Before I met my wife, back in the seventies, the only things I had ever grown were some marijuana plants out at an abandoned farm. Those turned out pretty good, but I really had no interest in growing anything else, like vegetables or flowers. But my wife was interested in growing things, and she started dragging me along with her to flower and herb sales. I was the dumb muscle she used to help load bags of manure in the car, scavenge rocks for garden borders, and to dig holes wherever she pointed.
Gradually, I began to like it. Gardening is not rocket science—plants want to grow, and will go to great lengths to find a way to do it. All you have to do is make a welcoming place for them and get out of the way. My wife introduced me to the concept of perennial plants, ones that establish deep roots and come back year after year, and the frugal side of me embraced the idea of something you only have to buy once, yet there it is again every spring. It is a joy to survey your garden after a bitter cold winter to see the sprouts of your Purple Coneflowers, Black Eyed Susans, Red Poppies, and Dame’s Rocket poking out of the damp earth after a spring rain.
I have even learned to love weeding. I know that sounds crazy, but there is something Zen-like about getting dirt under your fingernails digging up weeds, choosing which plants you don’t want on your canvas. And kneeling in a garden is a great way to reduce the stress from modern life. It’s a human activity at its most elemental, connecting to an agricultural past while planning for a beautiful outcome. I usually put on some headphones and listen to music while I dig and yank at the stuff I don’t want crowding out my favored flowers. A lot of my weeds are plants we wanted once, but didn’t realize how invasive they can be, like Mint and Goose Neck Loose Strife. Sure wish we hadn’t planted that one.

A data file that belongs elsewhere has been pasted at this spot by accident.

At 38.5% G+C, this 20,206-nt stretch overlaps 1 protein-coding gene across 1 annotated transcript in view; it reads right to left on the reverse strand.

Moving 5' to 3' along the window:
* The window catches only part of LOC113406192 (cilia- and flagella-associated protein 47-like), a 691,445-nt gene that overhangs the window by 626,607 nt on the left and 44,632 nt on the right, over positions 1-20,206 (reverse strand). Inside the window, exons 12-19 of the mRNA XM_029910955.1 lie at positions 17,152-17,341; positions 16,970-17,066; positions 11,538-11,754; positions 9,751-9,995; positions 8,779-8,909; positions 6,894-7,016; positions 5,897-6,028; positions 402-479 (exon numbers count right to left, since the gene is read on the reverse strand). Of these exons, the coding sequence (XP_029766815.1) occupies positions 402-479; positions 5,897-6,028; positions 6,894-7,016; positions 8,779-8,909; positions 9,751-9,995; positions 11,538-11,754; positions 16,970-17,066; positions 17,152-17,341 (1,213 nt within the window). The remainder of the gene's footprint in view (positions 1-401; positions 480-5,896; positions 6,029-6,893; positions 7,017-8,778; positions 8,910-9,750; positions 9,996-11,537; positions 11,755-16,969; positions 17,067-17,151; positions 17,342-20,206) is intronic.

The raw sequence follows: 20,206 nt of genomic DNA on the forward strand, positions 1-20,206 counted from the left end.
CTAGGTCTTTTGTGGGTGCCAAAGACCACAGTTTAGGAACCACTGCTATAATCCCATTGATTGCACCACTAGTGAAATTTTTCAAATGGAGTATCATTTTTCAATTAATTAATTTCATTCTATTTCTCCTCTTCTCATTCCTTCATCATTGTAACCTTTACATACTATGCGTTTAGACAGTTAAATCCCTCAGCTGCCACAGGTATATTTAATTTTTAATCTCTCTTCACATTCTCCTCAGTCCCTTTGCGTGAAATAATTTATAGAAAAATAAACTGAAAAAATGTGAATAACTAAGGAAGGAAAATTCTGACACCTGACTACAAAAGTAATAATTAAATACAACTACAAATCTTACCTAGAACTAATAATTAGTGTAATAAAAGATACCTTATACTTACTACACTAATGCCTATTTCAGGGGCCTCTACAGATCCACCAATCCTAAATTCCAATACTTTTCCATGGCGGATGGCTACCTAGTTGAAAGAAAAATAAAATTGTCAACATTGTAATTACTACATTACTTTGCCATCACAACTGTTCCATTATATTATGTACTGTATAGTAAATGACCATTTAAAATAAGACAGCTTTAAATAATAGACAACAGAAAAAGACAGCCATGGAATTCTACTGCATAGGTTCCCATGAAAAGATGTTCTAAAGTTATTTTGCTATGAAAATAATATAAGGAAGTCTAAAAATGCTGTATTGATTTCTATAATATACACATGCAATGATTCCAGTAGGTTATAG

A lot of our friends will come over to admire our gardens when things are in full bloom, and they often say, “I wish I could grow things, but my plants always die.” If that sounds like you, probably all you need is the desire to garden, and maybe some advice from an experienced gardener to avoid problems like planting shade plants in full sun, or under-watering. The main thing to realize is that it’s nice to enjoy a beautiful garden, but a lot of the fun is in the process of making it that way. There’s nothing like taking a large expanse of flat, boring lawn and transforming it with the curved lines of flower beds and shrubs. It will make your house more welcoming and more valuable.
About ten years ago, my dad gave us some Bluebells from their yard in Virginia. My parents don’t live there anymore, but the flowers we brought back and planted come back every year, and have spread nicely. They are a living reminder of a place that no longer exists.
And that’s a pretty good reason to be a gardener.